Lundy - Things to Know Before Visiting
Lundy, United Kingdom
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A beautiful unspoilt island that was home to a fascinating array of wildlife amidst dramatic scenery. It is 400ft at its highest point, is the largest in the Bristol Channel and quite possibly the most unique. The Island creates a rich diversity of animal and plant life loved by walkers, climbers and wildlife enthusiasts alike. As the UK’s first Marine Conservation Zone, the waters also play host to a spectacular array of marine wildlife
Attractions Near Lundy
Hartland Abbey is a comfortable Georgian manor house, built upon the foundations of a 12th-century monastery. It has been in the same family since 1547. visitors can experience the stunning interiors, collections, beautiful gardens and walks but the Abbey exudes the warmth and friendliness only found in a family home cherished for generations. Close family connections to Poltimore House and Clovelly Court nearby are evident.
One of the most popular waterfalls in North Devon, which was located in a stunningly beautiful area of hanging valleys and high cliffs, where seabirds swoop and wildflowers flourish on the clifftops. The waterfall plunges 157 feet (48 meters) in three steps, from the edge of the cliffs to the rocky beach below. From aside, at the top of the waterfall, you will have an amazing view of three major stages with a total drop of 48 meters. Very impressive to see.
With over 110,000 sq feet of indoor fun & acres of outdoor activities, this multi award winning attraction is the biggest all weather, family day out in North Devon. Named Devon's Large Attraction of the year by Visit Devon and #7 in the UK by TripAdvisor in 2016, it’s fun for parents as well as kids, and there are no hidden extras: all rides, shows and play areas are included in the entrance fee.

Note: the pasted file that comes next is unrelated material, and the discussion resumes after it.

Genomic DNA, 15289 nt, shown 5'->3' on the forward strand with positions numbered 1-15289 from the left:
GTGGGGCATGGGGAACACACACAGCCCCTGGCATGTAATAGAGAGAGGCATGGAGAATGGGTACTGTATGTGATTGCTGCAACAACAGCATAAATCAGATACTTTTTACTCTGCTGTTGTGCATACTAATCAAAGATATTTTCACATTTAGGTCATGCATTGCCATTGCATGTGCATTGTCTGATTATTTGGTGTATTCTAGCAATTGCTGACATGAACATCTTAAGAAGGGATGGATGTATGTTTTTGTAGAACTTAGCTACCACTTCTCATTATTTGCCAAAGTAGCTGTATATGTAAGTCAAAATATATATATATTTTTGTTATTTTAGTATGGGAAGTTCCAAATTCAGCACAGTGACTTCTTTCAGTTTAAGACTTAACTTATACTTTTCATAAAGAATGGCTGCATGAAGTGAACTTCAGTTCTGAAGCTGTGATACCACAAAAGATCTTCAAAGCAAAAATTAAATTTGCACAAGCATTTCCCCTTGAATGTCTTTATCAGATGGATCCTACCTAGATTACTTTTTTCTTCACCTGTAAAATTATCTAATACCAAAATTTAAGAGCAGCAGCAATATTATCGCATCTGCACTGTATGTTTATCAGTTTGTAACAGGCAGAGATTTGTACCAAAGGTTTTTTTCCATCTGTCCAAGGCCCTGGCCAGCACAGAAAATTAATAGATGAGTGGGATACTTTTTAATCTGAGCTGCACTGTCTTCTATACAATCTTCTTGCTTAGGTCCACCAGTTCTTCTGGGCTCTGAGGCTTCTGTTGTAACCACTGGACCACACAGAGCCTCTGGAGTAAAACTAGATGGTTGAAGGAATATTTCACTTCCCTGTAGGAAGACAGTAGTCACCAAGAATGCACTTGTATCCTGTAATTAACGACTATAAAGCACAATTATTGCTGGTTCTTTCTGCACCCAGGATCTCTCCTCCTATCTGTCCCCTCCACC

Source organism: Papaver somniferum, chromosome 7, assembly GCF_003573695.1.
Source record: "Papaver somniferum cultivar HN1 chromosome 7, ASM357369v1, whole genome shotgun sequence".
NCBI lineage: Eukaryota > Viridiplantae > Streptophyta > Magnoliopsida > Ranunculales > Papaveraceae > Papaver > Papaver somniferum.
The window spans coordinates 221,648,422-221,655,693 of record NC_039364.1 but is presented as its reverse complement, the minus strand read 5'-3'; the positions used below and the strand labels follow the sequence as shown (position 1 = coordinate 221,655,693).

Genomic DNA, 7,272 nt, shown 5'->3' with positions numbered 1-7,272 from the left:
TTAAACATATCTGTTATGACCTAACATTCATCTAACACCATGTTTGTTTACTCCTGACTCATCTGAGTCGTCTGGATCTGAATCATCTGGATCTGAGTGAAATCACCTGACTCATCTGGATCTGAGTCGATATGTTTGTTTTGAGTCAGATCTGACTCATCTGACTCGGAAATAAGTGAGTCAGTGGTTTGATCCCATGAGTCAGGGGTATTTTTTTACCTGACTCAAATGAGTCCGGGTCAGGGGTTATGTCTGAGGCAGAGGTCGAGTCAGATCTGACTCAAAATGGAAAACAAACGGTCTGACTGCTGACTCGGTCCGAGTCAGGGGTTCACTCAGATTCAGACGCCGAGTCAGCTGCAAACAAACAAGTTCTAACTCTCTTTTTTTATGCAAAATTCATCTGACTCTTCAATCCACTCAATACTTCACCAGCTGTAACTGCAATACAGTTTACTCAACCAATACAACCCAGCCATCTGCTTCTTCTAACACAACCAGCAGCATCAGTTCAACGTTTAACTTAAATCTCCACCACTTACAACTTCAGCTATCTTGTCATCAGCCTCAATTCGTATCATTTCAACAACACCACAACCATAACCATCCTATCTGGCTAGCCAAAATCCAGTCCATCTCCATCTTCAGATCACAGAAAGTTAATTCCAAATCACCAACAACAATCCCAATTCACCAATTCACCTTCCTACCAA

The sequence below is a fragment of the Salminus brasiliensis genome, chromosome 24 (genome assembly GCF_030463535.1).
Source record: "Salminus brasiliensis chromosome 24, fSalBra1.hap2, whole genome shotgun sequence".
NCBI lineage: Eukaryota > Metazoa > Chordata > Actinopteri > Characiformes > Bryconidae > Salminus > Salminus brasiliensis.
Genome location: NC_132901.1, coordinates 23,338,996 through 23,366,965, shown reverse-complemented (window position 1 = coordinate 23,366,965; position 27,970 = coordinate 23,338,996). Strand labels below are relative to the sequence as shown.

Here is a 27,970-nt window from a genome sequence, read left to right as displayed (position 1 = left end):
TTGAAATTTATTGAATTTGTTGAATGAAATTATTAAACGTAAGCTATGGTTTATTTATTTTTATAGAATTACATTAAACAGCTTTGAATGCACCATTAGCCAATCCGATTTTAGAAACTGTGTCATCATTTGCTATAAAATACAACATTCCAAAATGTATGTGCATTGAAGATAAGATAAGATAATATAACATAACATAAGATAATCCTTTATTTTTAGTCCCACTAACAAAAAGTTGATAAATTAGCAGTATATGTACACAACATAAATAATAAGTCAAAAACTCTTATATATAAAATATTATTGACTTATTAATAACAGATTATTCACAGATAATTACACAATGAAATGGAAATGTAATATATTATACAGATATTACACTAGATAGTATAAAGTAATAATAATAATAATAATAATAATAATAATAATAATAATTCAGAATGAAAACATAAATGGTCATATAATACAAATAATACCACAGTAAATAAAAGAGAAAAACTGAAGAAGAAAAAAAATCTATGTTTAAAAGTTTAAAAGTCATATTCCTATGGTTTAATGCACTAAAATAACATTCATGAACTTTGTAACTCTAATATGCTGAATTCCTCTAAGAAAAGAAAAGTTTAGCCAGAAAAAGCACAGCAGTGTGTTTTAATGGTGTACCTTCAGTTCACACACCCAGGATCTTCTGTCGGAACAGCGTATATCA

Woolacombe is one of the finest beaches in the West Country, and it is easy to see why it has won numerous awards. Located on Devon’s north coast, between Croyde and Ilfracombe, the 3-mile sandy beach is popular with surfers and families looking for a traditional seaside experience. It is popular for kayaking, walking, swimming and kitesurfing as well as surfing.
A great picturesque cove tucked in between the rocks, famous for cowries and other exotic seashells. It is a great spot for some good old-fashioned rock pooling and its sand is perfect for those who prefer a quiet snooze in the sun. Barricane is a great place for swimmers and surfers alike but high tides restrict its usage.
Saunton Sands is a long straight sandy beach backed by the impressive Braunton Burrows a UNESCO Biosphere Reserve. This is a popular beach with surfers and families due to the long stretch of water perfect for swimmers and surfers. It is part of the Taw-Torridge estuary Area of Outstanding Natural Beauty and is at the centre of the UNESCO-designated North Devon's Biosphere Reserve, where Braunton Burrows lies at the heart.
Where is Lundy
Discover More Attractions in Devon, Where Lundy Is Located
Devon is a county of England, reaching from the Bristol Channel in the north to the English Channel in the south. It is part of South West England, bounded by Cornwall to the west, Somerset to the north-east and Dorset to the east. The city of Exeter is the county town.